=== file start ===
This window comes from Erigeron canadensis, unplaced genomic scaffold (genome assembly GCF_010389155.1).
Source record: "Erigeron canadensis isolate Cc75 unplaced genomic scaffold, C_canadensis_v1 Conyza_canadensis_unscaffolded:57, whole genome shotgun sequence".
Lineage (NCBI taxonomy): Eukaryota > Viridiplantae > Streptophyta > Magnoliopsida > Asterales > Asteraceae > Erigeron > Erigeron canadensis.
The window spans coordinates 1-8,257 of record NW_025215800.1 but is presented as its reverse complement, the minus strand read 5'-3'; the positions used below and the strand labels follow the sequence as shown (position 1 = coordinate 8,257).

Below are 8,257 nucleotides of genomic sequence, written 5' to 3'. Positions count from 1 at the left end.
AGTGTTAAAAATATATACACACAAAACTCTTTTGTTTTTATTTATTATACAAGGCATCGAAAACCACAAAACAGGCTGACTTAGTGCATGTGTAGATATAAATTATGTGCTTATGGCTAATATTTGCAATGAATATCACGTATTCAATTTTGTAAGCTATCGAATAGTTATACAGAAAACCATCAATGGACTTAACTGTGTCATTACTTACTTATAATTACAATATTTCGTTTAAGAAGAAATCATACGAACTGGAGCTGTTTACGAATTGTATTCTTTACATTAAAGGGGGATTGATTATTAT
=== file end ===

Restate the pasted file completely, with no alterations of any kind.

This window comes from Erigeron canadensis, unplaced genomic scaffold (genome assembly GCF_010389155.1).
Source record: "Erigeron canadensis isolate Cc75 unplaced genomic scaffold, C_canadensis_v1 Conyza_canadensis_unscaffolded:57, whole genome shotgun sequence".
Lineage (NCBI taxonomy): Eukaryota > Viridiplantae > Streptophyta > Magnoliopsida > Asterales > Asteraceae > Erigeron > Erigeron canadensis.
The window spans coordinates 1-8,257 of record NW_025215800.1 but is presented as its reverse complement, the minus strand read 5'-3'; the positions used below and the strand labels follow the sequence as shown (position 1 = coordinate 8,257).

Below are 8,257 nucleotides of genomic sequence, written 5' to 3'. Positions count from 1 at the left end.
AGTGTTAAAAATATATACACACAAAACTCTTTTGTTTTTATTTATTATACAAGGCATCGAAAACCACAAAACAGGCTGACTTAGTGCATGTGTAGATATAAATTATGTGCTTATGGCTAATATTTGCAATGAATATCACGTATTCAATTTTGTAAGCTATCGAATAGTTATACAGAAAACCATCAATGGACTTAACTGTGTCATTACTTACTTATAATTACAATATTTCGTTTAAGAAGAAATCATACGAACTGGAGCTGTTTACGAATTGTATTCTTTACATTAAAGGGGGATTGATTATTAT